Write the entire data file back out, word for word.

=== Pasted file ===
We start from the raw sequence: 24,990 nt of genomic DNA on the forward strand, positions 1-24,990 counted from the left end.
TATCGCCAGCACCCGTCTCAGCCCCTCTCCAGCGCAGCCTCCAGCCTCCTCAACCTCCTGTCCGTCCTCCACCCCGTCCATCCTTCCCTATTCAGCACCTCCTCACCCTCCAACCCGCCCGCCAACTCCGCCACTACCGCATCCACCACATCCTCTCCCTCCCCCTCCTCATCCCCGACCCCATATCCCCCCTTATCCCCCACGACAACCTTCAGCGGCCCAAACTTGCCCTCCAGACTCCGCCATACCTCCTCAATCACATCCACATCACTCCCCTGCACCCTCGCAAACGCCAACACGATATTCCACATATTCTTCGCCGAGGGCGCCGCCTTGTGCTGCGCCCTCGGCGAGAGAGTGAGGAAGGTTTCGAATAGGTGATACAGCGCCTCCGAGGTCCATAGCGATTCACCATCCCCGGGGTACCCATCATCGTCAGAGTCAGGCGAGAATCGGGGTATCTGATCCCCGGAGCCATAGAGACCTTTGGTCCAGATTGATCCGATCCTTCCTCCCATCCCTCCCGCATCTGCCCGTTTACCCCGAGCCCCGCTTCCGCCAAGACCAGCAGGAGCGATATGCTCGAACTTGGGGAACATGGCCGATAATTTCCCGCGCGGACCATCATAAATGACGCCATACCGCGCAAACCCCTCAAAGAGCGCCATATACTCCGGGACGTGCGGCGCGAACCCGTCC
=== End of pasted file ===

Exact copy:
We start from the raw sequence: 24,990 nt of genomic DNA on the forward strand, positions 1-24,990 counted from the left end.
TATCGCCAGCACCCGTCTCAGCCCCTCTCCAGCGCAGCCTCCAGCCTCCTCAACCTCCTGTCCGTCCTCCACCCCGTCCATCCTTCCCTATTCAGCACCTCCTCACCCTCCAACCCGCCCGCCAACTCCGCCACTACCGCATCCACCACATCCTCTCCCTCCCCCTCCTCATCCCCGACCCCATATCCCCCCTTATCCCCCACGACAACCTTCAGCGGCCCAAACTTGCCCTCCAGACTCCGCCATACCTCCTCAATCACATCCACATCACTCCCCTGCACCCTCGCAAACGCCAACACGATATTCCACATATTCTTCGCCGAGGGCGCCGCCTTGTGCTGCGCCCTCGGCGAGAGAGTGAGGAAGGTTTCGAATAGGTGATACAGCGCCTCCGAGGTCCATAGCGATTCACCATCCCCGGGGTACCCATCATCGTCAGAGTCAGGCGAGAATCGGGGTATCTGATCCCCGGAGCCATAGAGACCTTTGGTCCAGATTGATCCGATCCTTCCTCCCATCCCTCCCGCATCTGCCCGTTTACCCCGAGCCCCGCTTCCGCCAAGACCAGCAGGAGCGATATGCTCGAACTTGGGGAACATGGCCGATAATTTCCCGCGCGGACCATCATAAATGACGCCATACCGCGCAAACCCCTCAAAGAGCGCCATATACTCCGGGACGTGCGGCGCGAACCCGTCC